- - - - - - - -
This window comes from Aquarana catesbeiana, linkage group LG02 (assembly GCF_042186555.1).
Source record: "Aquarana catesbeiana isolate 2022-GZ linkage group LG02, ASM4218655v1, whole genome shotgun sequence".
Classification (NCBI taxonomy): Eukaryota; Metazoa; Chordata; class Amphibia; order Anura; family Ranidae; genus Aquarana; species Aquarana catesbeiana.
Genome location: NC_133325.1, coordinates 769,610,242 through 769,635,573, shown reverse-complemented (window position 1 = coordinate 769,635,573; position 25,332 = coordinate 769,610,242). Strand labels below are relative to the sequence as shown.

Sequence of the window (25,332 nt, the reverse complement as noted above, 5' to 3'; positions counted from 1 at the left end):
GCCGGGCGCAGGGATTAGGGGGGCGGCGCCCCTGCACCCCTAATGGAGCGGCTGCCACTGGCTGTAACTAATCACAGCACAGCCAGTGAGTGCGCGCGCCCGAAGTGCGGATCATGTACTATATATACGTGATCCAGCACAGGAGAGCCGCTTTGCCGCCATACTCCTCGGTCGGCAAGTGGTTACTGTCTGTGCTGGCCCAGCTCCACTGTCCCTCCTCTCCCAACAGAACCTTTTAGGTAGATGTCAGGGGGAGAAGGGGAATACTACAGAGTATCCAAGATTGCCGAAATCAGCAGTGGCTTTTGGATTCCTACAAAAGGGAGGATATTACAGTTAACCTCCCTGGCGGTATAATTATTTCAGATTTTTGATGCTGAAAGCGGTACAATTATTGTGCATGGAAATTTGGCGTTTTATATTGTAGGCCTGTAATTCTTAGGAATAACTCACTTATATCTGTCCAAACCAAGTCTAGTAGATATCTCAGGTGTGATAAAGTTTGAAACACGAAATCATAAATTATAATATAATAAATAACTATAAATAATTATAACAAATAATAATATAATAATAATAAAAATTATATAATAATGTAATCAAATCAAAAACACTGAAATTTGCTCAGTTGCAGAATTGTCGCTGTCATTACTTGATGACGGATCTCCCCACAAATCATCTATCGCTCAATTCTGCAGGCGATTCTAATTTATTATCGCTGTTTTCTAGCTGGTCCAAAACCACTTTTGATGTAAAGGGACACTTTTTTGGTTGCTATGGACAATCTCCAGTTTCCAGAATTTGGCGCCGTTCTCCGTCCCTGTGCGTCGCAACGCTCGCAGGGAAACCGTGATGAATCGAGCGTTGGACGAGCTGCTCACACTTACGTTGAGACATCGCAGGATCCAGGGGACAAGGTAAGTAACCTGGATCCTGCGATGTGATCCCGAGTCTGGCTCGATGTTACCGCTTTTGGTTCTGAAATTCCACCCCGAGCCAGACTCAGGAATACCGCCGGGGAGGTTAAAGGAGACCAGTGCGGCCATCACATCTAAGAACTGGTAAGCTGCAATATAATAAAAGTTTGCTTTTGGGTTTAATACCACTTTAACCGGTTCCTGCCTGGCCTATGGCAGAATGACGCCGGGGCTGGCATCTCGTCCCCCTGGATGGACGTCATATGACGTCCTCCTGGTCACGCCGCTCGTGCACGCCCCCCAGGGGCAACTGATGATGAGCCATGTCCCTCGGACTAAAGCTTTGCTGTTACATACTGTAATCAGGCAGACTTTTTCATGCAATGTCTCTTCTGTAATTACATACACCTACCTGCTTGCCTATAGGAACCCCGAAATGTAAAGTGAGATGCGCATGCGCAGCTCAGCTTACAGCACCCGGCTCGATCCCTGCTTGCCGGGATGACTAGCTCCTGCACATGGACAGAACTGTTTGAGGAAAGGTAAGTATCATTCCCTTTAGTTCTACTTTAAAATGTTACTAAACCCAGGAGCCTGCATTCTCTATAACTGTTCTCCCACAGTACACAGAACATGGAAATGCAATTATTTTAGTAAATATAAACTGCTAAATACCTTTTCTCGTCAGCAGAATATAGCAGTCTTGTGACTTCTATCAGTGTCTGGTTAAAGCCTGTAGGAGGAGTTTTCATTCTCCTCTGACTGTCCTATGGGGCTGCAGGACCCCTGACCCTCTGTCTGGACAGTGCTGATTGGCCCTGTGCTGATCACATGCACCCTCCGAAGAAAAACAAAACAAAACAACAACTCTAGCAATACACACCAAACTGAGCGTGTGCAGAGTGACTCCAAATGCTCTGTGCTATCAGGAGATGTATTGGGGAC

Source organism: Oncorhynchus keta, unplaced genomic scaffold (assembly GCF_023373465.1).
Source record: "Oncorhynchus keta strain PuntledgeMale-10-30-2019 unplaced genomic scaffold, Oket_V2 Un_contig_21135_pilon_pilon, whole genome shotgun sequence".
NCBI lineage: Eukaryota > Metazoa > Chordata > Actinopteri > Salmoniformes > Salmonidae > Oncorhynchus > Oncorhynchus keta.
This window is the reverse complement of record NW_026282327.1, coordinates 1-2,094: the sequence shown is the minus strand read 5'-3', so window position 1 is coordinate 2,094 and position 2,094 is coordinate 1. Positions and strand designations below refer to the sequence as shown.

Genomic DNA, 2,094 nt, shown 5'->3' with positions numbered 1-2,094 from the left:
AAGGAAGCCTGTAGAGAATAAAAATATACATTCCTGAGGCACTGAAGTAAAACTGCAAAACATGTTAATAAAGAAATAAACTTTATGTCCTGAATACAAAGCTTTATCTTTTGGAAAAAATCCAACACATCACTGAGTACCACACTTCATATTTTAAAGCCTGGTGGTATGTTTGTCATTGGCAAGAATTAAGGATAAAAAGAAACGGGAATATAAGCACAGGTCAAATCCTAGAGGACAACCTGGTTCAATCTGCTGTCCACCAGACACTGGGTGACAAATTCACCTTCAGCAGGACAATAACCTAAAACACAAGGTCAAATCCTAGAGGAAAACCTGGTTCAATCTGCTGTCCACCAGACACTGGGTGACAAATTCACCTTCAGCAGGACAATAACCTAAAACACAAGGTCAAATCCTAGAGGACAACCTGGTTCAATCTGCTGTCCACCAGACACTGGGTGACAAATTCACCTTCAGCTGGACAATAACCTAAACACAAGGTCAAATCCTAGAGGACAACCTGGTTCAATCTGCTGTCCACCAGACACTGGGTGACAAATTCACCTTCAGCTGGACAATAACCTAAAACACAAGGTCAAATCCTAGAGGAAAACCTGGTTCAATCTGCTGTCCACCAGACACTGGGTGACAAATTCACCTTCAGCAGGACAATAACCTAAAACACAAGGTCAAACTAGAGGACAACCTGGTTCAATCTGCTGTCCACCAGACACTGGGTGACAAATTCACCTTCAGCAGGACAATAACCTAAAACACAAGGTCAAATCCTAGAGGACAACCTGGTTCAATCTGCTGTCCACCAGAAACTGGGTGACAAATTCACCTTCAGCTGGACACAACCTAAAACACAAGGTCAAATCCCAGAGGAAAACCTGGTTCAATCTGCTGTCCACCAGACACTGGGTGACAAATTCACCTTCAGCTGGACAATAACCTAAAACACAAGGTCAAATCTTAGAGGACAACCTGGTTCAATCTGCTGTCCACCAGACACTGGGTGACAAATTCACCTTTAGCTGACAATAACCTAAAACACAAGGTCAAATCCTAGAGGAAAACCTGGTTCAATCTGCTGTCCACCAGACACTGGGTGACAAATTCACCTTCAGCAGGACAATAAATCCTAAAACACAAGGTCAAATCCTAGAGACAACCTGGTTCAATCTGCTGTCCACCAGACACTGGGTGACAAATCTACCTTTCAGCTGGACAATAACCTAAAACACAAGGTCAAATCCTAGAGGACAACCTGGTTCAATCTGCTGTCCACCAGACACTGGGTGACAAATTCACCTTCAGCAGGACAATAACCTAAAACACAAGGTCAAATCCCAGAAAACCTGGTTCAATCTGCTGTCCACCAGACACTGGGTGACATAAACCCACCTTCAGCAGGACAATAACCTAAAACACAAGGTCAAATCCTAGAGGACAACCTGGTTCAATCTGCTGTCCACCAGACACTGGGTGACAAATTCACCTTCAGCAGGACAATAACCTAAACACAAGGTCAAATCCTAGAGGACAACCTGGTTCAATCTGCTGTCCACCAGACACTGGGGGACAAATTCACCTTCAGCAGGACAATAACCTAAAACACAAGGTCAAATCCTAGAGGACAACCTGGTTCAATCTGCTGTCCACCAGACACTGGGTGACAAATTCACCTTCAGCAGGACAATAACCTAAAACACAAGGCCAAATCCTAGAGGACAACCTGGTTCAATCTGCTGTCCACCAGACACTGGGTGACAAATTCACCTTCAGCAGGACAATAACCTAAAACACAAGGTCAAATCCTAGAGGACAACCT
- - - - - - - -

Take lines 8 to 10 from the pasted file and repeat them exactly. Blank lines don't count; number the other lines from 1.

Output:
Source record: "Oncorhynchus keta strain PuntledgeMale-10-30-2019 unplaced genomic scaffold, Oket_V2 Un_contig_21135_pilon_pilon, whole genome shotgun sequence".
NCBI lineage: Eukaryota > Metazoa > Chordata > Actinopteri > Salmoniformes > Salmonidae > Oncorhynchus > Oncorhynchus keta.
This window is the reverse complement of record NW_026282327.1, coordinates 1-2,094: the sequence shown is the minus strand read 5'-3', so window position 1 is coordinate 2,094 and position 2,094 is coordinate 1. Positions and strand designations below refer to the sequence as shown.